Interstellar Marines is hardly a new game; in fact, it's been available to purchase through Steam's Early Access system since July 2013. I first looked at the title in July of this year, but it was clear that development was still too early to make any meaningful judgments. Interstellar Marines intends to feature a lot of cooperative gameplay, and none of that had been implemented yet -- there were only a couple sandbox levels to showcase lighting/physics and a single multiplayer mode. Recently, though, Zero Point released the first co-op campaign, “The NeuroGen Incident,” and I had the chance to play it with one of the developers.
First, though, let's discuss the competitive multiplayer.
Interstellar Marines Gameplay
As I mentioned, there had only been one mode implemented when I first played (“Deadlock”), but a gametype called Domination has since been added, and there are plans to add at least Deathmatch and Team Deathmatch modes as well. Deadlock gives your team the choice of trying to capture all control points or eliminate all enemies, but the latter can be risky: once a player becomes the last man standing on his or her team, they gain an enormous advantage, as any kills they get will both respawn teammates and capture control points. Domination, though, seems to be a King of the Hill style contest, with teams competing to control a single Domination zone.
There are a few mechanics that set Interstellar Marines’ combat apart. The player must rely on a HUD for information on their ammunition and other stats, but damage disables that overlay. The player’s helmet is removable at the cost of increased vulnerability, the idea being that it can be popped off if the visor or life support is damaged, or else just to make shouting at teammates easier (these hazards have yet to be added). On a more mundane note, there are two separate sliders in the game options for sensitivity and sensitivity while zoomed, a feature that makes using your scope much more useful. There are no target reticles, but there are iron sights and a laser sight that can be toggled (with the risk of giving away your position).
Despite limited implementation of these mechanics in the game's pre-release state, the potential for complex mechanical interactions makes for an exciting future in the game's competitive gameplay.
I had issues with some aspects of the multiplayer, but it’s hard to criticize a game that’s still in the middle of development with so many fixes and additional features planned. The Deadlock matches that I played trended heavily towards being won by elimination, making them into simple deathmatches where the victor was usually whoever managed to shoot first. There will eventually be a system for reviving teammates, though, as well as a number of optional objectives to give your team an advantage, which should make the gameplay much more interesting. I did also spot at least one hacker (invulnerable to damage) -- to keep that sort of thing under control, Zero Point is currently the only server host, but players will eventually be able to host their own. Hopefully a good anti-cheat system will be worked out by then.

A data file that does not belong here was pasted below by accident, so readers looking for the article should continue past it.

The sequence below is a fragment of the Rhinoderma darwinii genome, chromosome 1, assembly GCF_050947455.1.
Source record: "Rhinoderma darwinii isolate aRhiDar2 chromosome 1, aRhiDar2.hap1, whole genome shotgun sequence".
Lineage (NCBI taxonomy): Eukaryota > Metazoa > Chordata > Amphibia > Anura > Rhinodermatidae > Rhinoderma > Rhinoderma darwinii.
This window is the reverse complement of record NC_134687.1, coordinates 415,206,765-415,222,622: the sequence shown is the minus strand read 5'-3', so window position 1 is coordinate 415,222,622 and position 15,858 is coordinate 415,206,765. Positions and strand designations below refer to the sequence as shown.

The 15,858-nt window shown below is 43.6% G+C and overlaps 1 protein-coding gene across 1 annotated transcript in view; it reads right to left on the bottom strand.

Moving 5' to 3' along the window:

To me, though, the most promising aspect of the game is the co-op, which will support up to four players and is being released in four acts. The first of these acts is Prologue, the overall premise of which is that you and your partners are in Marine training, meaning that your weapons are nonlethal tasers and enemies are robotic simulations. The NeuroGen Incident is the first of these simulation campaigns to be released -- and despite being training, it manages to be pretty spooky. The name refers to a real disaster (in-game “real”) that happened in the past, and is now recreated for military training. Beyond that, though, I’ll leave the storytelling up to Zero Point.
I had a lot of fun with Interstellar Marines. The AI reacts to light and sound, and while it’s still very buggy, the robot enemies move with a bizarre unpredictability that’s unnerving (if anyone’s interested in developing AI, I hear Zero Point is looking for help). Teamwork is vital, and splitting up or forgetting to check rooms is punished harshly. With death. A lot of death. You can instantly revive teammates within 15 seconds—this is another feature that’s being worked on—but it’s easy to get overwhelmed by a swarm of angry crash-test dummies.
Interstellar Marines uses Unity 4 and is an impressively lightweight game in terms of size and load times; at least, it had been until the most recent update—the load time on the NeuroGen incident is more what you’d expect from a detailed FPS, but it too becomes impressive when you realize that the entire (fairly long) campaign takes place on a single map. A level that large is definitely a strain on resources, but if Zero Point can work out the kinks before release, the campaign maps will be spectacular. Really, everything is spectacular given the size of the dev team.
To conclude: Interstellar Marines is definitely a game to keep an eye on, and if you want to help out the team and get a nice discount, $15 is more than fair given the planned content. Keep in mind, though, that you aren’t buying a finished game by any means—you’re buying an in-development game with a whole lot of potential.
But they've still got to deliver.
Learn more here: http://www.interstellarmarines.com/
- Patrick Lathan.